“Screw it.” he whispered to himself and headed toward the kiosk, then stopped. Something was odd. It was quiet suddenly. The crickets had stopped, the fireflies were nowhere to be seen. He shrugged and started walking again, until he felt something. Something odd. He was suddenly uncomfortable and felt a buzzing in his ears although he couldn’t hear it. The lights around the dome and in his kiosk flickered.
His skin tingled with a sudden, indistinct dread. “That ain’t good…” he mumbled.
Then the lights went out entirely. His hand went to the gun on his hip. “The hell?” After a few tense seconds, they snapped back to life, the halogens around the dome increasing in intensity to the point that Edwin had to hold his hand up to shield his eyes. There was a sharp snapping sound, the buzzing rose to an audible level. Then the lights returned to their normal level.
Edwin was about to say something when a dull sound burst from the dome. It started with a harsh pop then sounded like an engine winding down. He could almost see it pulse out of the building, shaking the short grass like a blast wave then hitting him full on and knocking him to the ground and popping his ears.
“Holy shit!” he shouted. He leapt to his feet and bolted toward the kiosk. He was going to call the main office and report that something had happened, but glanced over his shoulder and stopped in his tracks. A man in a lab coat, wire rim glasses and black pants was banging on the sliding glass doors at the entrance to the dome. He was screaming, Edwin assumed for help but the glass was soundproof so he could only assume.
The man was pounding on the glass, occasionally hitting the button to open the door, which was not responding apparently. He thought maybe he recognized the scientist, but it was hard to tell. At least half the men at the facility fit this one’s description. The emergency lights came on, twirling alarm lights spinning beams of white and red alternately, but oddly the klaxon was not sounding.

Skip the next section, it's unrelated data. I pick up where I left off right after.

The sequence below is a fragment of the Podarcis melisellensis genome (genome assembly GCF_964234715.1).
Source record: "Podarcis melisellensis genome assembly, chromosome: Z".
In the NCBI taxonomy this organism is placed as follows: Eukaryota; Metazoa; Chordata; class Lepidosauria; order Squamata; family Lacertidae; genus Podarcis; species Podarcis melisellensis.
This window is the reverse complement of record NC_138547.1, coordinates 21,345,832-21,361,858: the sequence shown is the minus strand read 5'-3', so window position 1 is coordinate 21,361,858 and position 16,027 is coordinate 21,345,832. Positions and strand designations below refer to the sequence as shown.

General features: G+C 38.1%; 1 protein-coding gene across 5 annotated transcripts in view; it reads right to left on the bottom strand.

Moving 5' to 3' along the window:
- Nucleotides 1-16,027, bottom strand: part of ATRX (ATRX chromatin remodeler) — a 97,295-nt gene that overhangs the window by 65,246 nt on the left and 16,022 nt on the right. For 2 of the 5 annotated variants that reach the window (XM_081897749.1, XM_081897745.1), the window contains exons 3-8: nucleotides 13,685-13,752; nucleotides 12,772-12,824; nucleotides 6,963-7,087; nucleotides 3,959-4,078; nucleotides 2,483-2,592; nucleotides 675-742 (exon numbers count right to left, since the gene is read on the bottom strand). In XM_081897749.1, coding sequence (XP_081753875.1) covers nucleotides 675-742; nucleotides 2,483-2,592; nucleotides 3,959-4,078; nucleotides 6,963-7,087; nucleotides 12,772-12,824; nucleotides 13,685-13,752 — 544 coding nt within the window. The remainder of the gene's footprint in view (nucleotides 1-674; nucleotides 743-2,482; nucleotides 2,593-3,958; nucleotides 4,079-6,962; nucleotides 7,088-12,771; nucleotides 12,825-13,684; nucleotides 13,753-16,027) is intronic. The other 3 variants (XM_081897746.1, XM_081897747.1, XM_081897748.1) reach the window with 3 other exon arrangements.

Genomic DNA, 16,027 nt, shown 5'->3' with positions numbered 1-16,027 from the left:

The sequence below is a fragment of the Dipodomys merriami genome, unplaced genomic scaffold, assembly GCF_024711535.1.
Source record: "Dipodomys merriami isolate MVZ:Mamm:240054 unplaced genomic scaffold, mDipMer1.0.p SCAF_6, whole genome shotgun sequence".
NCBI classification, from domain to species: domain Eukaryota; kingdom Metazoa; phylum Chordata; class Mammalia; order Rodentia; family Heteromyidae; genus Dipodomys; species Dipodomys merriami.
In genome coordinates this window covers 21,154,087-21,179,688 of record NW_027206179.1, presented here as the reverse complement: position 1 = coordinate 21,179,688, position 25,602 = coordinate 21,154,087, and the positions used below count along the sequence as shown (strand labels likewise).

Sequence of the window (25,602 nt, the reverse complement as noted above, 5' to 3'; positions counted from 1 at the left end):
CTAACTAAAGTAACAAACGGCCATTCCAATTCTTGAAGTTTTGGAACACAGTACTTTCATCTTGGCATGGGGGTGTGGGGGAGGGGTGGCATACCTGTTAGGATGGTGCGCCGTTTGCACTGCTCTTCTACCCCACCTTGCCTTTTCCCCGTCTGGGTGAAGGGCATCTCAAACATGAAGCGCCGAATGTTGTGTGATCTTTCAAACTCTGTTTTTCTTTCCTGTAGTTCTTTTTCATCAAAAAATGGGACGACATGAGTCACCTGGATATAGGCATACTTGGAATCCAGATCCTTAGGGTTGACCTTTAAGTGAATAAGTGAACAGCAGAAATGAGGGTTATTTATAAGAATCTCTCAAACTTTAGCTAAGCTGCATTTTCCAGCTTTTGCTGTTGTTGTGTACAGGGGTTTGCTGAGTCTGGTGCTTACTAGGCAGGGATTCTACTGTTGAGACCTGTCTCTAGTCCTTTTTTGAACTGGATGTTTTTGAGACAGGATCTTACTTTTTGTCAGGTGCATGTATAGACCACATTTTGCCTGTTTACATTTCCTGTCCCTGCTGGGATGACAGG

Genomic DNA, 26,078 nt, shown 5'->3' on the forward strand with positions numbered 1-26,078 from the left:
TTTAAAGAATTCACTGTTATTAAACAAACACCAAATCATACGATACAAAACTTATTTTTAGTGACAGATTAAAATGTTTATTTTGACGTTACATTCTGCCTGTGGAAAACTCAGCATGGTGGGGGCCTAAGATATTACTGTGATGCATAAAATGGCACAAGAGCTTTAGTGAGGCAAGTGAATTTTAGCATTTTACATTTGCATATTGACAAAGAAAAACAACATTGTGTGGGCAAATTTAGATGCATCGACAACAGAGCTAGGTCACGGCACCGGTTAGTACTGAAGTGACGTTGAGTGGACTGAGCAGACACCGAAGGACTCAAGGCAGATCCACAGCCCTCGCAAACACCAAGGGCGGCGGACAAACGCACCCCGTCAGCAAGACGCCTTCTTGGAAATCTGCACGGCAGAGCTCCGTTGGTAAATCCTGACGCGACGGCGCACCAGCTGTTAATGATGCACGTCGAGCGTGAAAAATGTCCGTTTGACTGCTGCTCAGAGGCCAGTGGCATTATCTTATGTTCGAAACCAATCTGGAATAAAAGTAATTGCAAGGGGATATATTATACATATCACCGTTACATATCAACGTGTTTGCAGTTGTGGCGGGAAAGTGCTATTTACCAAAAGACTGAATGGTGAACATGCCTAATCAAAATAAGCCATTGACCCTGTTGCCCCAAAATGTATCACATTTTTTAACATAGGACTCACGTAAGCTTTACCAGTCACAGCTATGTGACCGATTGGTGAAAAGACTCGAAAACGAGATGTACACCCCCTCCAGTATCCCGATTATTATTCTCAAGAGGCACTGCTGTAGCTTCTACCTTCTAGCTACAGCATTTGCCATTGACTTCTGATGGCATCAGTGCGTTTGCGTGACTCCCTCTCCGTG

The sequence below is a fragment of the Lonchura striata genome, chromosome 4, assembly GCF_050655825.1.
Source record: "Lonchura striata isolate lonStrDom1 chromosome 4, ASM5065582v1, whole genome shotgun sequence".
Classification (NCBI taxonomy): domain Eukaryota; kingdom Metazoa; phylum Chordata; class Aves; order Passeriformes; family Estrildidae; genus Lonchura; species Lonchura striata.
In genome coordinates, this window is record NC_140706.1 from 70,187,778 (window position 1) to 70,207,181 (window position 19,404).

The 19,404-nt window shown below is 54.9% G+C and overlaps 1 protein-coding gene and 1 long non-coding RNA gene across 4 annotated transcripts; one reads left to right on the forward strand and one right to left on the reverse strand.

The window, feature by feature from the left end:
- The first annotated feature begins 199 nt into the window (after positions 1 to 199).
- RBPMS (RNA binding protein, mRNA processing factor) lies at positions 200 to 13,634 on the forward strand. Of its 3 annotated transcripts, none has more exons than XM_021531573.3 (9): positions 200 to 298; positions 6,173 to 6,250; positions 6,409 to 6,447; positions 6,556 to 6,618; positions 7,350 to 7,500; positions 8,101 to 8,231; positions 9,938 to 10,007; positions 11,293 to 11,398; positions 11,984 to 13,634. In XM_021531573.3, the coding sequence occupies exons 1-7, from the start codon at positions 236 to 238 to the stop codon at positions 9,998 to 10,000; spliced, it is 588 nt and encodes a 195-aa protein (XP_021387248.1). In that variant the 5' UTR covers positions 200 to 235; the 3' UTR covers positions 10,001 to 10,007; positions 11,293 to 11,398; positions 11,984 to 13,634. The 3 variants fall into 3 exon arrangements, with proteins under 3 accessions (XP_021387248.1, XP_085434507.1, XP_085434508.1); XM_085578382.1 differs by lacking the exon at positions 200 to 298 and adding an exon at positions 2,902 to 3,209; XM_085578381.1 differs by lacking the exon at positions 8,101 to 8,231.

Edwin started running. Something was wrong and the man and everyone else was trapped. Maybe he could get the door to open from the outside. If all else failed, he could shoot the glass and let them out. Screw protocols, lives may be in danger. He could see the dome was filled with… What was that? Smoke? Fog?
Whatever it was it was thick like chowder and he could not see the sterile, shiny interior that was kept immaculately clean most of the time. The scientist was pounding on the glass some more, then stopped. Edwin reflexively slowed, and almost started sprinting when the scientist turned, his back up against the glass. Edwin could see his hands go up defensively in front of his face, then the man in the lab coat just disappeared.
He looked as if he’d been yanked by an unseen cable into the swirling mist. The security guard stopped in his tracks, and for the first time in the years he’d guarded the gates, he pulled his gun and released the safety. The heavy weapon was held low, his finger just outside of the trigger guard like anyone with good trigger discipline would, and stared in disbelief. Seconds passed and all he could hear was the blood rushing in his head from the adrenaline and running. The buzzing had stopped, replaced by an eerie silence that made him question if he’d gone deaf.